How to Avoid the Worst Dangers of Cooked Food
There are nutritional benefits to eating most of your fruits and vegetables raw, mainly in what relates to nutrient and enzyme preservation. However, certain foods do benefit from cooking (e.g., mushrooms) as cooking may help kill potentially harmful bacteria, and some nutrients may become more bioavailable when foods are cooked. It all depends on the method.
At An Oasis of Healing we follow a raw vegan diet for the duration of our patients treatment, and when going back home our recommendation is trying to stay close to 80% raw, 20% cooked. So, the important question when talking about cooking food is which cooking methods are safer and which methods may have some “hidden dangers”.
Why “hidden dangers”?
Naturally, humans are regularly exposed to toxicants from food, and those compounds can be genotoxic. Genotoxic chemicals are agents that damage the genetic information within a cell causing mutations, which may lead to cancer. Genotoxic compounds are primarily found in processed and cooked foods, because their formation is related to the methods used or chemicals added. These gene-environment interactions, when considering genotoxic compounds, may cause different types of DNA damage, including nucleotide alterations and gross chromosomal aberrations. Most genotoxic compounds begin their action at the DNA level by forming carcinogen-DNA adducts, which result from the covalent binding of a carcinogen or part of a carcinogen to a nucleotide1.
High Temperature Cooking
High temperature cooking has proven to have some dangers, especially associated with the cooking method and type of foods you are using. Some potentially mutagenic/carcinogenic compounds are formed during high temperature cooking, namely:
Heterocyclic amines (HCAs) and polycyclic aromatic hydrocarbons (PAHs)
- Mostly with cooking methods such as pan frying or grilling directly over an open flame
- Formation of different varieties and content of HCAs and PAHs depends on cooking method, and “doneness” level.2,3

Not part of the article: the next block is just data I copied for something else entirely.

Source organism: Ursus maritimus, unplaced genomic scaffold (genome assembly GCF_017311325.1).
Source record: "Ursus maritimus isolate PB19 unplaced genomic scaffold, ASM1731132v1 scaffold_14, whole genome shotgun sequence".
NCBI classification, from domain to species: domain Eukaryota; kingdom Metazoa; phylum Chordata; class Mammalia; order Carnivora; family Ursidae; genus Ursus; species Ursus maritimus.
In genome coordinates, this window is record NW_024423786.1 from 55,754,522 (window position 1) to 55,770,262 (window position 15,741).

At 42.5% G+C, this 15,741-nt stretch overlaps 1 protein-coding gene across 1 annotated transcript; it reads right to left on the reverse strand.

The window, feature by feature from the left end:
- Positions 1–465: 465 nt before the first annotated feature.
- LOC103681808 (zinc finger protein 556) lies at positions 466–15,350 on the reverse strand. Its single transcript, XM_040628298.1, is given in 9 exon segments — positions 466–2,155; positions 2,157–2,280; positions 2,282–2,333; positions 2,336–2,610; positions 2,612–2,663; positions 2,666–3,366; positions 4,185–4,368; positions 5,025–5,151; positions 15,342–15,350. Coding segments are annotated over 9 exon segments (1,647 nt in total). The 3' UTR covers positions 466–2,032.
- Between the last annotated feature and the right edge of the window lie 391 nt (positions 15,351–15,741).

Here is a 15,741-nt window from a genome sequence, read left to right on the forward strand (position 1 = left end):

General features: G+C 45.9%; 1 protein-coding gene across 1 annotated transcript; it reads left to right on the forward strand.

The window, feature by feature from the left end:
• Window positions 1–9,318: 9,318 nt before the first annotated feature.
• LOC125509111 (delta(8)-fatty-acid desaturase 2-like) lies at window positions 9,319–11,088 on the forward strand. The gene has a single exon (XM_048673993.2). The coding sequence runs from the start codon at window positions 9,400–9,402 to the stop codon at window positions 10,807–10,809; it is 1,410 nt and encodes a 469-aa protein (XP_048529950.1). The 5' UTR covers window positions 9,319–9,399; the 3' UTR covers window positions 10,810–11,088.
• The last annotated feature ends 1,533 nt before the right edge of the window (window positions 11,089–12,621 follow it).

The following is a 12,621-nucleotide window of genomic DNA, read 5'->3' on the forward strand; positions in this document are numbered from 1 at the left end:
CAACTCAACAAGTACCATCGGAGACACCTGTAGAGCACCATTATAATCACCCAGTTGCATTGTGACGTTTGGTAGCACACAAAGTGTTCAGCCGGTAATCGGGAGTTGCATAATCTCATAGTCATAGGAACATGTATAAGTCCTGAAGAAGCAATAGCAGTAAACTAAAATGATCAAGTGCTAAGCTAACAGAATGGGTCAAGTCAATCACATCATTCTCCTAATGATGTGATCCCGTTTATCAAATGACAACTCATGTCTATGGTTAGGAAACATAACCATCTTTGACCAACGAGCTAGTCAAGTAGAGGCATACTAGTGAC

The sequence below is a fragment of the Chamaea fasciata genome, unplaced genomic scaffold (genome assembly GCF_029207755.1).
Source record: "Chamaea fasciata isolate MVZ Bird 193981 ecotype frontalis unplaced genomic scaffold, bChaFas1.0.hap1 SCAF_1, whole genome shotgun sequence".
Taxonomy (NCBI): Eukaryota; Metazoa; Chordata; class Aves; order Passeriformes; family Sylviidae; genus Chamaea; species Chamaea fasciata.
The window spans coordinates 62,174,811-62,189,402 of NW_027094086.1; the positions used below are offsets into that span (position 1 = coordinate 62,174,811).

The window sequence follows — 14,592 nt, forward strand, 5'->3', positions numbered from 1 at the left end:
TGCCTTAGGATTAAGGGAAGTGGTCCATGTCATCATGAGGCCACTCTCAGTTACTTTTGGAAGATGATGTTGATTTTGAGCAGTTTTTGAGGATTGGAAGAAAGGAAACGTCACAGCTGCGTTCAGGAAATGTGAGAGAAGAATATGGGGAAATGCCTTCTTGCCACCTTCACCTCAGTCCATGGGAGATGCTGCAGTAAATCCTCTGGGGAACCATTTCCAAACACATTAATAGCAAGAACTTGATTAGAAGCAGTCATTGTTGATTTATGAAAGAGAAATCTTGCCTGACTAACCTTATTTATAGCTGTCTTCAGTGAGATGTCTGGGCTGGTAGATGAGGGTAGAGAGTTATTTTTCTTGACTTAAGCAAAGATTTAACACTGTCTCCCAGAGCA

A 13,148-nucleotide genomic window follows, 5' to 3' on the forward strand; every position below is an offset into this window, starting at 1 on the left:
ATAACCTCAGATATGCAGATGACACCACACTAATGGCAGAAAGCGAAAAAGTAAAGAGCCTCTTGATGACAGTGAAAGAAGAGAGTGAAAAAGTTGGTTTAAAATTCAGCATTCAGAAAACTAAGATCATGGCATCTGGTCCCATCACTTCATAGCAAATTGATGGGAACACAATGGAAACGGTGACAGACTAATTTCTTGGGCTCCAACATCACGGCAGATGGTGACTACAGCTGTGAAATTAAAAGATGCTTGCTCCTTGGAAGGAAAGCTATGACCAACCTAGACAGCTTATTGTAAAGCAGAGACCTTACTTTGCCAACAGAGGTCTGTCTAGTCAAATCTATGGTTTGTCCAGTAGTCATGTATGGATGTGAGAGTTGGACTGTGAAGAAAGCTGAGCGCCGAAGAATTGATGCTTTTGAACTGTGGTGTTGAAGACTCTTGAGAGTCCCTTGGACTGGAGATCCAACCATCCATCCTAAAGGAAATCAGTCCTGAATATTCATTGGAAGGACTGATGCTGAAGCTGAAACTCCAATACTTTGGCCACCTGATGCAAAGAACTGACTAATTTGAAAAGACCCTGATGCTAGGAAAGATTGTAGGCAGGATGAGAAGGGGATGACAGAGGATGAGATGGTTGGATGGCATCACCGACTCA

- HCAs and PAHs have been found to be mutagenic in laboratory testing
- HCAs and PAHs become capable of damaging DNA only after they are metabolized by specific enzymes in the body, a process called “bioactivation.” Studies have found that the activity of these enzymes, which can differ among people, may be relevant to the cancer risks associated with exposure to these compounds4
- Mutagenesis causes DNA changes which increases the risk of cancer – carcinogenesis
How to avoid HCAs and PAHs
- Reduction of HCAs in food can be accomplished by avoiding high-temperature cooking6.
- Avoid prolonged cooking and broiling and direct exposure to flame13.
- Ways to prevent or reduce the production of HCAs in different cooking methods include low temperature pan frying (although this method always has some mutagenic activity associated), the use of a fan-heated ovens, and cover food in grease-proof paper.
- When grilling or barbecuing, place food away from the heat source to avoid contact with flame to try and minimize carcinogenic fumes (preventing PAHs too)14.
- Acrylamide is not only a synthetic material used in industry, but also a carcinogenic, cyto- and genotoxic compound formed in foods during a heat-induced process16.
- The toxicity of acrylamide has been acknowledged since 2002. The identified toxicological effects on humans are neurotoxicity, genotoxicity, carcinogenicity, and reproductive toxicity17.
- Acrylamide is a by-product of the cooking process and is formed when reducing sugars (glucose or fructose) react with the amino acid asparagine during the Maillard reaction18.